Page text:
23 Robert Fairlie, “The impact of COVID‐19 on small business owners: evidence from the first three months after widespread social‐distancing restrictions,” Journal of Economics and Management Strategy, vol. 29, no. 4, Winter 2020, pp. 727–740; David Dam, Meghana Gaur, Fatih Karahan, Laura Pilossoph, and Will Schirmer, “Black and White differences in the labor market recovery from COVID-19,” Liberty Street Economics (Federal Reserve Bank of New York, February 9, 2021); and Brad J. Hershbein and Harry J. Holzer, “The COVID-19 pandemic’s evolving impacts on the labor market: who’s been hurt and what we should do,” Working Paper 21-341 (Kalamazoo, MI: W. E. Upjohn Institute, February 11, 2021).

24 The question about the 2019 household income had a relatively high rate of nonresponse. Overall, 28 percent of HPS respondents did not answer the question about household income.

25 Dey et al., “Demographics, earnings, and family characteristics of workers in sectors initially affected by COVID-19 shutdowns.” Using 2019 data, Dey et al. show that workers with lower education and lower family income were disproportionately represented in the industry sectors most susceptible to employment losses during the initial stage of the pandemic. These sectors were not considered essential and provided goods and services requiring considerable interaction between workers and customers. See also Michael Dalton, Jeffrey A. Groen, Mark A. Loewenstein, David S. Piccone Jr., and Anne E. Polivka, “The K-shaped recovery: examining the diverging fortunes of workers in the recovery from the COVID-19 pandemic using business and household survey microdata,” The Journal of Economic Inequality, 2021, https://doi.org/10.1007/s10888-021-09506-6; and Hershbein and Holzer, “The COVID-19 pandemic’s evolving impacts on the labor market.”

26 Guido Matias Cortes and Eliza C. Forsythe, “Impacts of the Covid-19 pandemic and the CARES Act on earnings and inequality,” unpublished paper, University of Illinois at Urbana-Champaign, May 12, 2021), http://publish.illinois.edu/elizaforsythe/files/2021/05/Cortes_Forsythe_Inequality_May2021.pdf. Cortes and Forsythe find that with the federal supplement, UI benefits were successful at protecting the income of low-wage workers from the greater extent of job loss. However, after the federal supplement expired at the end of July 2020, the income of low-wage workers (earnings and UI benefits combined) fell sharply.

27 Peter Ganong, Pascal J. Noel, and Joseph S. Vavra, “US unemployment insurance replacement rates during the pandemic,” Journal of Public Economics, vol. 191, no. 104273, November 2020, https://doi.org/10.1016/j.jpubeco.2020.104273. Ganong et al. estimate that with the federal supplement, about 76 percent of workers eligible for regular UI had replacement rates above 100 percent—that is, they were eligible for UI benefits that exceeded their lost wages. Without the supplement, typical replacement rates would be around 45 percent to 55 percent.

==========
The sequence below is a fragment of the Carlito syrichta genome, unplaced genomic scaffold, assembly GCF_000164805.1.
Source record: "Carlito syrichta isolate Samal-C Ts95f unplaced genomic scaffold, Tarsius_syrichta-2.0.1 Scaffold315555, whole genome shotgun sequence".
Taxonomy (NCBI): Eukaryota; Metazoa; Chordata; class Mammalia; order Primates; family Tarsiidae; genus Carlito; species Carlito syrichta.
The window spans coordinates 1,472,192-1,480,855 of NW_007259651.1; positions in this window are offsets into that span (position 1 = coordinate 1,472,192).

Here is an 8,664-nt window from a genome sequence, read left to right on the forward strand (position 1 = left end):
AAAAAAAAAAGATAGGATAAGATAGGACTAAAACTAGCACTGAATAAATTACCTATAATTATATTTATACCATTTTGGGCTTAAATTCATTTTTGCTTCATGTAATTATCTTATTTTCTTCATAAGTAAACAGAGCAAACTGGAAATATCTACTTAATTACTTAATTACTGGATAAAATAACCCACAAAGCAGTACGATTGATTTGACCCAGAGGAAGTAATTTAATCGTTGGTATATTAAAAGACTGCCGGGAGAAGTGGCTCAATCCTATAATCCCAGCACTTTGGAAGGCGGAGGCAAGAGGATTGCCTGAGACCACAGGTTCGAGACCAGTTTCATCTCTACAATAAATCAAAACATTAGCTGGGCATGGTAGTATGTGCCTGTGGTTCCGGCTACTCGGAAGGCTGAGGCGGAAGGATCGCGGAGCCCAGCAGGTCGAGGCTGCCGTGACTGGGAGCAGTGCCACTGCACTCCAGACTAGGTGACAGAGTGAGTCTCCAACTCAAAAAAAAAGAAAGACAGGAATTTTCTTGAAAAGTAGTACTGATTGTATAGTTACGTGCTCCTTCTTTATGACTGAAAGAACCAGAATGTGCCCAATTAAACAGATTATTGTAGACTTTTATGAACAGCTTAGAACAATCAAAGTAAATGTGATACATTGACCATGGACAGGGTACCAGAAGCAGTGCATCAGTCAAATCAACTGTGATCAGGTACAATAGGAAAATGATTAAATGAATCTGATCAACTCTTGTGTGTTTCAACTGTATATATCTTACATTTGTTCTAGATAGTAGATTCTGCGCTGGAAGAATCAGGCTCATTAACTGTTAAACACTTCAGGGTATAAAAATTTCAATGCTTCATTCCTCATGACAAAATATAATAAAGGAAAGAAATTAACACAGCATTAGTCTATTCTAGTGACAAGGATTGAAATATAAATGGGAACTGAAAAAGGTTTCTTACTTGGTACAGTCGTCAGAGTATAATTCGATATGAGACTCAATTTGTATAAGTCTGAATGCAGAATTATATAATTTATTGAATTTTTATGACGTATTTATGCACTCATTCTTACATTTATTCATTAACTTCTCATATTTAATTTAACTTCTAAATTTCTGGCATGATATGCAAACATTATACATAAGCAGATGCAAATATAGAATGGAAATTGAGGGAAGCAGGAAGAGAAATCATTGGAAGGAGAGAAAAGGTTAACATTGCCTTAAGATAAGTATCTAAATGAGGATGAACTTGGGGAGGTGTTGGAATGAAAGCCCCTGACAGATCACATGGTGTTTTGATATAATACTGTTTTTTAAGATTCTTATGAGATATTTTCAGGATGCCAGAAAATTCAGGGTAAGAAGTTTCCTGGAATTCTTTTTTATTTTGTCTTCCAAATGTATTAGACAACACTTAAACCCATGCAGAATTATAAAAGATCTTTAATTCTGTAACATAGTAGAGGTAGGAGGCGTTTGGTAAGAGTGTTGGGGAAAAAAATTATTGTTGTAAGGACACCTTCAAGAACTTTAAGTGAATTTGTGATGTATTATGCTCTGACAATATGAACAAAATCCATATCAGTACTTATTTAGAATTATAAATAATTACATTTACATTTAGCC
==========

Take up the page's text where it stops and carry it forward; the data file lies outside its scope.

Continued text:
28 According to Government Accountability Office (GAO), low levels of UI receipt among unemployed low-wage workers may be explained, in part, by state UI eligibility rules, including (1) the base period for meeting the minimum earnings requirement often excludes the latest calendar quarter and (2) family obligations may not be considered “good cause” for leaving employment. For more information, see “Unemployment insurance: low-wage and part-time workers continue to experience low rates of receipt,” GAO-07-1147 (Government Accountability Office, September 2007).

29 Roxanna Edwards and Sean M. Smith, “Job market remains tight in 2019, as the unemployment rate falls to its lowest level since 1969,” Monthly Labor Review, April 2020, https://doi.org/10.21916/mlr.2020.8.

30 Christopher J. O’Leary and Stephen A. Wandner, “An illustrated case for unemployment insurance reform,” Working Paper 19-317 (Kalamazoo, MI: W. E. Upjohn Institute, January 22, 2020). We use the state recipiency rate constructed by ETA (“Recipiency rates, by state,” Section A.13, Unemployment Insurance Chartbook, https://oui.doleta.gov/unemploy/chartbook.asp). The numerator for the 2019 recipiency rate is the average weekly number of people who received UI benefits in 2019 through the regular UI program, according to UI administrative data. The denominator is the average monthly unemployment level for 2019, based on state unemployment estimates from BLS (Local Area Unemployment Statistics).